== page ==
Definition:  “Art that celebrates the preservation of the native environment by taking either urban or agricultural land permanently out of production by the use of form, shape, material, resource, earth, vegetation, found, used and created objects. This art is to be accessible to the public and to serve as an aid in the education of the natural environment incorporating both passive and active participation. The permanent art installation in the environment is to serve as an impediment to returning the land to a developed or agricultural use and thereby reduce the impact of global warming." Prairie Works Design, 2016


The focus of  this eco-arts sphere was to create a permanent environmental installation on a portion of land that has been in Ann Zerger's  family for over 100 years that would celebrate the Great Plains Prairie and the local and migratory wild life that depends on this environment for existence.  The intent was to create an installation that would impede the returning of this land to agriculture or any other type of production as well as be a catalyst for a visceral conversation with the viewer on the beauty, diversity and serenity of the prairie.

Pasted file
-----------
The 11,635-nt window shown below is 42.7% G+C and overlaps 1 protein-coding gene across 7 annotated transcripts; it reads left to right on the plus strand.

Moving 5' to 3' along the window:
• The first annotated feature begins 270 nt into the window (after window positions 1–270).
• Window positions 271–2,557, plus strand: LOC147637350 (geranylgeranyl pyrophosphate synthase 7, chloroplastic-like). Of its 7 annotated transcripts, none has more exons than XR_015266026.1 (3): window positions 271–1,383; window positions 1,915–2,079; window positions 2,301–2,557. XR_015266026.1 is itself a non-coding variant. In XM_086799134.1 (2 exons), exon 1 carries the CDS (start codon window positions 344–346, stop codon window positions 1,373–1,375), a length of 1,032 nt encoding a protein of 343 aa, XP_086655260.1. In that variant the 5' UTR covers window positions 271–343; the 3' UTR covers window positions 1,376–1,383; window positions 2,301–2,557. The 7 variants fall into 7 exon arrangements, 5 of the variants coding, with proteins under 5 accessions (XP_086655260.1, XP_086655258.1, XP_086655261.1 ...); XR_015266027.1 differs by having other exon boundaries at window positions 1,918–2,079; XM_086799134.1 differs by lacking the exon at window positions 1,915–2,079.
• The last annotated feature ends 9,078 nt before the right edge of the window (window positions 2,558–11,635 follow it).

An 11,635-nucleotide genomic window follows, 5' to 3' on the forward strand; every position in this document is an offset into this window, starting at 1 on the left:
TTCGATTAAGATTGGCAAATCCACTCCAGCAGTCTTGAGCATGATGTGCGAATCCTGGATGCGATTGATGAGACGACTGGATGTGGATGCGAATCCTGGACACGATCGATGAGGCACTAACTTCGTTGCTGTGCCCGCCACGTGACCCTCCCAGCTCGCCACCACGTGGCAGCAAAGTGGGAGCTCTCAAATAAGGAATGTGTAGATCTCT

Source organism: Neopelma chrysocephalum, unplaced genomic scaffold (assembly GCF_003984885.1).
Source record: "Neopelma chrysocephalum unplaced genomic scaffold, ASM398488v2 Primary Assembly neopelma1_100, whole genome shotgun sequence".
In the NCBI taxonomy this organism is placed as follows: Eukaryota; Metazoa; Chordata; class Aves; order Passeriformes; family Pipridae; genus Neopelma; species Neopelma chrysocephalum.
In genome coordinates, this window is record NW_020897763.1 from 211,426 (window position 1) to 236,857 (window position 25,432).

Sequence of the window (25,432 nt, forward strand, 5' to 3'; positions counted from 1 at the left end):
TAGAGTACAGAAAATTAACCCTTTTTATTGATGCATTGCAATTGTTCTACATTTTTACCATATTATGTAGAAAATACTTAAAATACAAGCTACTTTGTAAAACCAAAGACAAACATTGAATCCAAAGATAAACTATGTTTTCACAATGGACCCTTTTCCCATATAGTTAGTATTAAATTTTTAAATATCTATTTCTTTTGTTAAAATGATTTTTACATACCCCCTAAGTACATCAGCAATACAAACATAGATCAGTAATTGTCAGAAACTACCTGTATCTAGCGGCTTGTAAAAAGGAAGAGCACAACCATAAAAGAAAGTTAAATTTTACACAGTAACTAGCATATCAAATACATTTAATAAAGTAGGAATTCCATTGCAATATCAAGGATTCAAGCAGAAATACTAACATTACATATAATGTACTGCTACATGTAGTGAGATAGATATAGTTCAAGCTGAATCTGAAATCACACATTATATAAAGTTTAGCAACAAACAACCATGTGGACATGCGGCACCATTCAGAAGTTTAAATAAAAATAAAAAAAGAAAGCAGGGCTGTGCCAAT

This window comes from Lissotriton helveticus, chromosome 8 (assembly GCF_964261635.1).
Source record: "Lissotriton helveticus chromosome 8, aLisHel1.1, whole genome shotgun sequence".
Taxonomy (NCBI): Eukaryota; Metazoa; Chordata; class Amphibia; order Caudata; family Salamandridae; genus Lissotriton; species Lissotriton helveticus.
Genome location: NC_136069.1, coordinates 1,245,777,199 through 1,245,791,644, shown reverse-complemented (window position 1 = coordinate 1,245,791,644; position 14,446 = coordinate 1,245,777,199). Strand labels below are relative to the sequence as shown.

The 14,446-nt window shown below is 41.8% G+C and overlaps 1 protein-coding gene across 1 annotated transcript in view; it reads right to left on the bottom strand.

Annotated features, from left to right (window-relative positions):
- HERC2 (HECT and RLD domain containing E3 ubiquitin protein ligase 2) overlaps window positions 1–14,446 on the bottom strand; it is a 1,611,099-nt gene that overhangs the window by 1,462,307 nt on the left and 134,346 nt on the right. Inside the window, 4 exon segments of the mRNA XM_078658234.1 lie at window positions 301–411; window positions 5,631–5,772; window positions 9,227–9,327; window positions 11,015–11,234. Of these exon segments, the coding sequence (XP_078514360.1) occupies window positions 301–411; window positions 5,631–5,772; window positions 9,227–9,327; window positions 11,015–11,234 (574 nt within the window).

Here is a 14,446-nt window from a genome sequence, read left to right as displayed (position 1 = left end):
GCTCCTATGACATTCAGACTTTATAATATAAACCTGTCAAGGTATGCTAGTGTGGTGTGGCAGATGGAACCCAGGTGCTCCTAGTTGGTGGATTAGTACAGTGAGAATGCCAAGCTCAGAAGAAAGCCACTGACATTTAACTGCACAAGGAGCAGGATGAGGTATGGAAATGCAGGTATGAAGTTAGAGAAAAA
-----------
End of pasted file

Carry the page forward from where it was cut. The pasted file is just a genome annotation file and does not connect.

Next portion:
At the time that we were beginning our research on this project, there was a great deal of news around the perilous decline in the number of monarch butterflies due to the loss of their habitat including milkweed and nectar plants.   These plants were common to the great plains but as the grasslands have been tilled for crops and sprayed for noxious weeds, nectar flowers and in particular milkweed is disappearing.   Because of this, the monarch butterfly is at a high threat of extinction.  This information hit home as our family farm grassland is on the fly zone for monarchs and we have been noticing fewer and fewer monarchs over the years.  After contacting  at the University of Kansas we decided that we wanted to develop a monarch way station/habitat on 5 acres of our prairie.  This then became the catalyst for the focus of our prairie “Eco-Art- Sphere” installation.  The exquisitely beautiful and fragile monarch butterfly with its complex life cycle would be our metaphor for the complexity and beauty and the necessity of preserving the Great Plains Prairie.